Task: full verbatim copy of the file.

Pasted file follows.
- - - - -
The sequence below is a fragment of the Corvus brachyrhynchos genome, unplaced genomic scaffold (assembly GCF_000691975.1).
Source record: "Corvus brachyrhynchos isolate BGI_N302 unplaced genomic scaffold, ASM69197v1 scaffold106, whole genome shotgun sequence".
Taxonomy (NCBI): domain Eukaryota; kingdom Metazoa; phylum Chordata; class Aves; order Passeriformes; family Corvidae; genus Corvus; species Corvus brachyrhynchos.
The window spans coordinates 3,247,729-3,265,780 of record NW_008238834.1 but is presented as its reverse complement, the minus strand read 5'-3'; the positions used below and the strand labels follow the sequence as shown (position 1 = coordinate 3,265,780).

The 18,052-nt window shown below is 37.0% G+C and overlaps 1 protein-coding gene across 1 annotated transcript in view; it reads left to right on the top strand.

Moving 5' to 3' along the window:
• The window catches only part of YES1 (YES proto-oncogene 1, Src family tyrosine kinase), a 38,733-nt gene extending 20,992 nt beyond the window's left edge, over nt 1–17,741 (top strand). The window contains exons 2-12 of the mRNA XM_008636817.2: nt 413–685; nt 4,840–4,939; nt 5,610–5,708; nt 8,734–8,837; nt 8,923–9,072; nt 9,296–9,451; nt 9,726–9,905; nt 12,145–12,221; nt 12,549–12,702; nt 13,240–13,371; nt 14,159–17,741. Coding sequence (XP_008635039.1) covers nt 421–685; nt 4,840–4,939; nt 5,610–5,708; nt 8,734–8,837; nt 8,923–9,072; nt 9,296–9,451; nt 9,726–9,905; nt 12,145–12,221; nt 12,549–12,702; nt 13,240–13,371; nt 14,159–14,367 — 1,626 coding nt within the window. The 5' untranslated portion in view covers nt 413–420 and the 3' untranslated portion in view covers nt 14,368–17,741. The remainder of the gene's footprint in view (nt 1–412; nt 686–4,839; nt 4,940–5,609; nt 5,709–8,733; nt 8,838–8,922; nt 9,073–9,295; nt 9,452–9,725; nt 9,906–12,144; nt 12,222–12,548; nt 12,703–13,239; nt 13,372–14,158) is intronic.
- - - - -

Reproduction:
The sequence below is a fragment of the Corvus brachyrhynchos genome, unplaced genomic scaffold (assembly GCF_000691975.1).
Source record: "Corvus brachyrhynchos isolate BGI_N302 unplaced genomic scaffold, ASM69197v1 scaffold106, whole genome shotgun sequence".
Taxonomy (NCBI): domain Eukaryota; kingdom Metazoa; phylum Chordata; class Aves; order Passeriformes; family Corvidae; genus Corvus; species Corvus brachyrhynchos.
The window spans coordinates 3,247,729-3,265,780 of record NW_008238834.1 but is presented as its reverse complement, the minus strand read 5'-3'; the positions used below and the strand labels follow the sequence as shown (position 1 = coordinate 3,265,780).

The 18,052-nt window shown below is 37.0% G+C and overlaps 1 protein-coding gene across 1 annotated transcript in view; it reads left to right on the top strand.

Moving 5' to 3' along the window:
• The window catches only part of YES1 (YES proto-oncogene 1, Src family tyrosine kinase), a 38,733-nt gene extending 20,992 nt beyond the window's left edge, over nt 1–17,741 (top strand). The window contains exons 2-12 of the mRNA XM_008636817.2: nt 413–685; nt 4,840–4,939; nt 5,610–5,708; nt 8,734–8,837; nt 8,923–9,072; nt 9,296–9,451; nt 9,726–9,905; nt 12,145–12,221; nt 12,549–12,702; nt 13,240–13,371; nt 14,159–17,741. Coding sequence (XP_008635039.1) covers nt 421–685; nt 4,840–4,939; nt 5,610–5,708; nt 8,734–8,837; nt 8,923–9,072; nt 9,296–9,451; nt 9,726–9,905; nt 12,145–12,221; nt 12,549–12,702; nt 13,240–13,371; nt 14,159–14,367 — 1,626 coding nt within the window. The 5' untranslated portion in view covers nt 413–420 and the 3' untranslated portion in view covers nt 14,368–17,741. The remainder of the gene's footprint in view (nt 1–412; nt 686–4,839; nt 4,940–5,609; nt 5,709–8,733; nt 8,838–8,922; nt 9,073–9,295; nt 9,452–9,725; nt 9,906–12,144; nt 12,222–12,548; nt 12,703–13,239; nt 13,372–14,158) is intronic.